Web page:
• Hi Paolo, thanks for reading my blog! A lot depends on what type and size nozzle you are using. There are round nozzles and there are fan tip nozzles. A round nozzle gives a more concentrated spray area, while a fan tip gives a wider spray area. I would say that most 40 lb soda blasters are probably equipped with round nozzles. The soda blasting process is a proven process for cleaning wooden items like you mention, so that is not a problem. As far as how much area you can clean, all soda blasters are different. A lot also depends on the cfm (cubic feet per minute) output of your air compressor. The cfm will determine the size of the nozzle you can use. The nozzle size will determine how much soda per minute is used and how much area you can expect to clean. For example, using the ACE Model 2-PS with a fan tip nozzle, you could expect to clean roughly 4 to 8 square feet per minute of blasting. If I knew the nozzle I.D. size (Internal Diameter) and type (round or fan tip), I could give you a very rough approximation. Without knowing that, the best way to find out is to ask the equipment manufacturer. Hope this helps. Thanks again for reading. – The Soda Blasting Guy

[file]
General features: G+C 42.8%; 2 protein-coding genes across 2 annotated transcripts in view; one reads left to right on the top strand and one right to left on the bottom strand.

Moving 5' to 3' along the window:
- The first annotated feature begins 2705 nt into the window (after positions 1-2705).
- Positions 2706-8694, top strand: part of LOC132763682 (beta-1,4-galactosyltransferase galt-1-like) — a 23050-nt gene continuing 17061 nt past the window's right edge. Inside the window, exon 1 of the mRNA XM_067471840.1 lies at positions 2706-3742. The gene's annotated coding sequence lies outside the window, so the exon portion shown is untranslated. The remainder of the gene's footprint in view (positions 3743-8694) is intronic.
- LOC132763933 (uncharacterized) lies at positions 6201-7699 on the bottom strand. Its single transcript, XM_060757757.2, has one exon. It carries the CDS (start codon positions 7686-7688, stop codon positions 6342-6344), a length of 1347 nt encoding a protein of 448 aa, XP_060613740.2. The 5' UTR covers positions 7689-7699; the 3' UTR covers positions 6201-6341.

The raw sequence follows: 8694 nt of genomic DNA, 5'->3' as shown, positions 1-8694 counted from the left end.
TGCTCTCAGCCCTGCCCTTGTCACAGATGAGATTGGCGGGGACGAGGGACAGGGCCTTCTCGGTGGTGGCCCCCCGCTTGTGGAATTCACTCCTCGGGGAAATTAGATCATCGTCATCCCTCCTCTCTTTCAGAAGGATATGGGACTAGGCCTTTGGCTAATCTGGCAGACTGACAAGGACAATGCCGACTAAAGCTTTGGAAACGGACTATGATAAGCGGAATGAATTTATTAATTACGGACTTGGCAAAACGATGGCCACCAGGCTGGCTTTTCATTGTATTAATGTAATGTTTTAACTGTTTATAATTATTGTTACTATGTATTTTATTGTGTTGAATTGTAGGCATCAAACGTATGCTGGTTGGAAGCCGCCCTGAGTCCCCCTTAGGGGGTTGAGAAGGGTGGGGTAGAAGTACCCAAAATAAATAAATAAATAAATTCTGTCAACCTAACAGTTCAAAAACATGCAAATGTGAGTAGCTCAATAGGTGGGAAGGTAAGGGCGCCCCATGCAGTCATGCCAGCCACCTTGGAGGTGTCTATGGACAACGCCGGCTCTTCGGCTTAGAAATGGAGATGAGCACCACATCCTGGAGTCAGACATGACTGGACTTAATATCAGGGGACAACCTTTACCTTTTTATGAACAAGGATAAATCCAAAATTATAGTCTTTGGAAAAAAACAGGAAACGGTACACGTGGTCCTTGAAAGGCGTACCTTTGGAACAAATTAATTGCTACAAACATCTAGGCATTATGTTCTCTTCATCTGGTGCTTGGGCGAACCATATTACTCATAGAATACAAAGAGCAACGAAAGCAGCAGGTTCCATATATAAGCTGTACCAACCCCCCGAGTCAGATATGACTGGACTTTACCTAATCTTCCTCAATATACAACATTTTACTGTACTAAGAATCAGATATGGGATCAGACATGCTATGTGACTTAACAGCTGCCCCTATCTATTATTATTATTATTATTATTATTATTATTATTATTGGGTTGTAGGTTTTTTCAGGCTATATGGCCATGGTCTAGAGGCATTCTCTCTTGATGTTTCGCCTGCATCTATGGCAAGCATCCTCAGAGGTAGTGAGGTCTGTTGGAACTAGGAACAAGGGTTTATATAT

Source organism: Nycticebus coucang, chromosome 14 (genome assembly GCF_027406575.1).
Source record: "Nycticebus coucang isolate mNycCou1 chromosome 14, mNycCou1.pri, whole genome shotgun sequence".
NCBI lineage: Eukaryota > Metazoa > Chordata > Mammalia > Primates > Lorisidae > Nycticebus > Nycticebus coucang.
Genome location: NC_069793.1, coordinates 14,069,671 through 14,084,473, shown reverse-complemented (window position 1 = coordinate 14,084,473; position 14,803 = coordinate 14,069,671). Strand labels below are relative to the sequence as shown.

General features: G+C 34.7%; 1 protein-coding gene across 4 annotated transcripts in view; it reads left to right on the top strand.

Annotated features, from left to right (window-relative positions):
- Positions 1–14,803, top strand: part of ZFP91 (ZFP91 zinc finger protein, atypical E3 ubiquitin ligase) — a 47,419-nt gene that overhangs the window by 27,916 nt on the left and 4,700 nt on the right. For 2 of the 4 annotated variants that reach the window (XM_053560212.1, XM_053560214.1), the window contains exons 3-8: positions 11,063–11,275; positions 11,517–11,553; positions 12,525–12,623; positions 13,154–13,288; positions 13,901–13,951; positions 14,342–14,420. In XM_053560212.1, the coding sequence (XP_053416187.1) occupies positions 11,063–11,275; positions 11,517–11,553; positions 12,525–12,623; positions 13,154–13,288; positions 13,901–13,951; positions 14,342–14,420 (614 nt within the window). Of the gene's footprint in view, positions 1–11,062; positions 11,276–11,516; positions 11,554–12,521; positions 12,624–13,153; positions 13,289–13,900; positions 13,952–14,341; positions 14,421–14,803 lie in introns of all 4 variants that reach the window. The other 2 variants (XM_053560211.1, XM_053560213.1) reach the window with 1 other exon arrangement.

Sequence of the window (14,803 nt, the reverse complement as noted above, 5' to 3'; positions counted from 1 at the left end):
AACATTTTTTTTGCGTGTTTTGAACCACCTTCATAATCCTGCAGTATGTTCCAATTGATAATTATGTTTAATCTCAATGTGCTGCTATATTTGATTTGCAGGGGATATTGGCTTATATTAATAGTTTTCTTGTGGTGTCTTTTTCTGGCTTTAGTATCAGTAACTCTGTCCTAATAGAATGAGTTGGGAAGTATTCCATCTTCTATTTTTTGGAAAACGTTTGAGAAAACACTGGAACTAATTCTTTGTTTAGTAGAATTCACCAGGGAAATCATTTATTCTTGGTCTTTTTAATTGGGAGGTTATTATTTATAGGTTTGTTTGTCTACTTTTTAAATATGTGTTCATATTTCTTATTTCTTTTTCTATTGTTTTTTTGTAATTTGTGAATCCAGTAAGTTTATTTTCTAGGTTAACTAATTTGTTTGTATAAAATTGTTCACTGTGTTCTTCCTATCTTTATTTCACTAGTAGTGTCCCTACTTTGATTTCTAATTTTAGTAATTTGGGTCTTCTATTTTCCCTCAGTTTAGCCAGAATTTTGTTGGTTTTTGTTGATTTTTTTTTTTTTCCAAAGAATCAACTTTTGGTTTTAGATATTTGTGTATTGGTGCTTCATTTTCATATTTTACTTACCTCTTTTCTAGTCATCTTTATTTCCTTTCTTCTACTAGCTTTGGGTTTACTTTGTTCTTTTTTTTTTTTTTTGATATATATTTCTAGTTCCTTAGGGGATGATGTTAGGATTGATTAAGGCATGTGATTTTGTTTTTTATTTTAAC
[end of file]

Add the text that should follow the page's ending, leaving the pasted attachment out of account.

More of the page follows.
2. Thanks for the reply Ive been soda blasting for 7 years now. I blast for a lot of professional restorers and they wont use anything else but soda Keep up the good work Tony A&A Soda blasting (aasoda.com)

  3. What is the best way to dispose of the used media? Can I simply put it in my garbage for regular pick up?

    • Hi Jeff,
      It all depends on what you kind of material you have removed. If the material removed is toxic, such as lead paint, you should contact your local authorities about proper disposal. But, if the material removed is non-toxic, you can dispose of the used media in the general trash stream.
      Thanks for reading my blog! – The Soda Blasting Guy

    • Hi Michelle,
      Thanks for reading my blog! I suggest you call a few pool cleaning companies in your area to find out if any of them can give you an estimate. Thanks again. – The Soda Blasting Guy